Group protection is under significant price pressure. Paul Avis explains why and offers a few suggestions to support clients who may be shocked by the cost.
There are two kinds of surprises – nice ones and unpleasant shocks. In the case of group risk benefits, it is incumbent on us, as providers, to support our clients with the fullest information possible.
That way the HR managers, the compensation and benefits teams and, ultimately, the finance directors of our corporate clients do not receive any of those shocks. When group risk rates increase, if it is not planned and well communicated, it will not be budgeted for, so the client suffers the pain of having to consider cuts elsewhere.
So, it seems clear that we have to start getting the market ready for possible increases.
The right language
The initial challenge is one of language. After many years of talking about price strengthening, rates hardening and the end of a soft market, we now need to talk about establishing normalised group insurance pricing and sustainable, appropriate pricing.
The period of low growth, low recruitment and, dare we say, even the possibility of a triple recession means that we are living in unprecedented times.
At a simplistic level, there are trends that affect group lump sum and death in service pensions benefits (DISP).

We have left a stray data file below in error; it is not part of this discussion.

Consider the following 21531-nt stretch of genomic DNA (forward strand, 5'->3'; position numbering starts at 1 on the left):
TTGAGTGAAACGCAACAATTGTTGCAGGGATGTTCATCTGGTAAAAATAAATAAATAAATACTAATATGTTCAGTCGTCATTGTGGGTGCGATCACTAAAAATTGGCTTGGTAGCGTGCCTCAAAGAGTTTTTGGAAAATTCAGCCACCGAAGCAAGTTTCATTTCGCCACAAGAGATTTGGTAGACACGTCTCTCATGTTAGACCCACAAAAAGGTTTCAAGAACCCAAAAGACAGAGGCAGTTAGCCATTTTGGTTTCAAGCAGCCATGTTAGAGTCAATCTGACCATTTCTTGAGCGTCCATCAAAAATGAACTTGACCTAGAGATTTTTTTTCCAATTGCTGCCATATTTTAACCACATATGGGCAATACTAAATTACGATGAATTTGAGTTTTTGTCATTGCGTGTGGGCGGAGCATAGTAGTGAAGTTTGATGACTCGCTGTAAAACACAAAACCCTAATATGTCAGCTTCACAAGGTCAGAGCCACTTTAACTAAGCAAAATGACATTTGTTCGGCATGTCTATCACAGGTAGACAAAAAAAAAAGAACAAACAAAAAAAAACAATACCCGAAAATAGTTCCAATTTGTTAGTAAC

The UK has sadly experienced more suicides (especially in the 30 to 44-year-old male bracket), with a significant increase from 11.1 to 11.8 suicides per 100K population between 2010 and 2011. Over the same period increased alcohol consumption has led to an increase in alcohol-related deaths too – by 1.4% in men and 1.8% in women.
We have seen a clear increase in both suicide and alcohol-related death in the schemes we insure. Group income protection (group IP) schemes are being affected too; with some employers under expense (and even headcount) scrutiny, retention and work reintegration programmes are often under pressure.
But is this anecdotal evidence enough to satisfy employers who have enjoyed a period of low rates and are now nconfronted by higher ones? It could be argued not.
So what other factors mean that we must now achieve a sustainable pricing approach? Clearly aging is an area where there are big implications for the cost of group risk cover.
At Canada Life we cover 2.7m employees and almost 21,000 employers, so we have undertaken detailed, regular reviews of trends in our client base and throughout the economic downturn we have seen the workforce age.
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